Monkeys make surprisingly terrible random-number generators

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Back in 2002, artists at England's Plymouth University teamed up with Paignton Zoo to see if monkeys could write Shakespeare. Read the rest

Gorgeous 3D printed trilobites

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D. Allan Drummond, the University of Chicago biologist who recently 3D printed and cast a fascinating model of a yeast cell dividing, also creates exquisite bronze sculptures of trilobites, marine arthropods that went extinct 250 million years ago. Images and video below.

See more at Professor Drummond's Instagram feed.

(via SciAm)

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Watch a modern car utterly crush a huge 1959 Chevy

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Here's a 2009 Chevrolet Malibu running into a 1959 Chevrolet Bel Air. It's a striking example of how safe modern cars are compared to those from decades past. [via Kottke.] Read the rest

Chelsea Manning interview: DNA, big data, official secrecy, and citizenship

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Artist Heather Dewey-Hagborg creates portraits from DNA samples, usually working from found samples -- chewing gum, cigarette butts -- of people she's never met. But this year, she's done a pair of extraordinary portraits of Chelsea Manning, the whistleblower currently serving a 35-year sentence in Fort Leavenworth for her role in the Wikileaks Cablegate publications.

You can't "boost" your immune system with "health food," nor would you want to

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Your immune system has two approaches: the first wave is a bunch of attacks that make your body less hospitable to germs, like a fever, mucous, and achy lethargy (which keeps you at home, away from opportunistic infectious agents); the second is a tailored antibody attack that kicks in about ten days later. Read the rest

Stop taking "probiotics"

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It's true that your gut biome is awesome, complicated, poorly understood and crucial to your body's normal functioning. Read the rest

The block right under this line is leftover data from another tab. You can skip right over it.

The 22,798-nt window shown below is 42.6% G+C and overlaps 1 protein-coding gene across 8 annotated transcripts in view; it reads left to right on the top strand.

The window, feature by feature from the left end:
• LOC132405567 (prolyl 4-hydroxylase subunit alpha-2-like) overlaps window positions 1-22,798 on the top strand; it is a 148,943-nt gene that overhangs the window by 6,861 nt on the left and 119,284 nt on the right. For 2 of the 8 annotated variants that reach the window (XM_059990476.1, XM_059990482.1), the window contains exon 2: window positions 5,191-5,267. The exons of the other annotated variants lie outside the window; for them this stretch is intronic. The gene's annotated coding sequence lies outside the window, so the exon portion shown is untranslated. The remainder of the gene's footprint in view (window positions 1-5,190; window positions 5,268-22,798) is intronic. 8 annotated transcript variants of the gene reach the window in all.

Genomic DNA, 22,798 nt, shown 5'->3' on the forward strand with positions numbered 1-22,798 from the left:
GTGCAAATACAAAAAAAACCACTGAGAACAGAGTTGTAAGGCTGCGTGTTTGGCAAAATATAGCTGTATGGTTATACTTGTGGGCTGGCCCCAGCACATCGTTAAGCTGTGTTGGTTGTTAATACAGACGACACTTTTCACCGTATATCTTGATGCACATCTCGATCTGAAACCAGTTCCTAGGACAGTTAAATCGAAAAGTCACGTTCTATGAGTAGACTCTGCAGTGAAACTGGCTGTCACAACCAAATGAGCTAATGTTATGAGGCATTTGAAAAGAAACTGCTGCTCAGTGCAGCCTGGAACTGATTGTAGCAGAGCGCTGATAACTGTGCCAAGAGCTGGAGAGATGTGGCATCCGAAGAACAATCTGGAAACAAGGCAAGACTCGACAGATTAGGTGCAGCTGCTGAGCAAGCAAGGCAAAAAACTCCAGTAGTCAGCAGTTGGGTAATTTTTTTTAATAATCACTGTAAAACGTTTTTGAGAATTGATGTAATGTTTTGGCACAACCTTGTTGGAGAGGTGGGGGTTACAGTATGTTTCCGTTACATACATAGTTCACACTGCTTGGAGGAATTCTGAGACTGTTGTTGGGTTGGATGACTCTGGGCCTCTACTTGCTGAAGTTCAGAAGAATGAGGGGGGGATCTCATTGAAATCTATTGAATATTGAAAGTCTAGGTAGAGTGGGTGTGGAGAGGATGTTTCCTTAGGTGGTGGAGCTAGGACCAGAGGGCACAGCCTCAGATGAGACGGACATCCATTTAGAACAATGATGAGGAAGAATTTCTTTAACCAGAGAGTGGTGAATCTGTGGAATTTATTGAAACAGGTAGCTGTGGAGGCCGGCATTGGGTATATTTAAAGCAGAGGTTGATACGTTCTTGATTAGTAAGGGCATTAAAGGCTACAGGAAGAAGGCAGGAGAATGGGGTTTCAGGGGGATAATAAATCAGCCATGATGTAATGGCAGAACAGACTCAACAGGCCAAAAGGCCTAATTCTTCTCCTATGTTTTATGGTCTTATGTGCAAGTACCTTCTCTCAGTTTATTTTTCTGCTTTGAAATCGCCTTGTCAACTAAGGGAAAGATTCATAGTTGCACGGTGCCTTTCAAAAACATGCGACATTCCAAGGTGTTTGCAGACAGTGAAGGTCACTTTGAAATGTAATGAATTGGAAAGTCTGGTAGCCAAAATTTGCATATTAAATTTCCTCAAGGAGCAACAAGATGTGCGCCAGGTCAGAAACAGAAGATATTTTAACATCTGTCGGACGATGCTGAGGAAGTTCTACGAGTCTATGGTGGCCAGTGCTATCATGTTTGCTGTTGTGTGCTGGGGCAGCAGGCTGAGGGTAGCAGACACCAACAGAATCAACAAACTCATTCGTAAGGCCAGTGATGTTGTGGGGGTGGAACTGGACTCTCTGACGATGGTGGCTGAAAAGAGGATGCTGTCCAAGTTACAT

Majority of UK booze-industry revenues come from problem drinkers

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69% of the alcohol sold in the UK is sold to "harmful," "hazardous" or "increasing risk" drinkers, accounting for more than 60% of the industry's revenues. The number of alcohol-related hospitalisations in the UK has doubled in the past ten years, to more than 1m/year. Read the rest

Oklahoma's repeat-offender Republican Creationist lawmakers take another run at science education

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Every year, like clockwork, longstanding Oklahoma legislators in the state's house and senate introduce bills that try to find a way around the prohibition on teaching Biblical Creationism in American public schools. Read the rest

Debullshitifying the "sleep science" industry: first up, sleeplessness and obesity

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Chris from Sense About Science writes, "Had trouble sleeping recently? This week Ask for Evidence is turning its attention to the multitude of claims about sleep -- how you should be doing it, what you should be wearing for it, what you should be doing it on. First up is Ben, who got the NHS to change the advice on its website after asking them for evidence about claims that not getting enough sleep could make you obese. (It turns out it's a little more nuanced than they first suggested)." Read the rest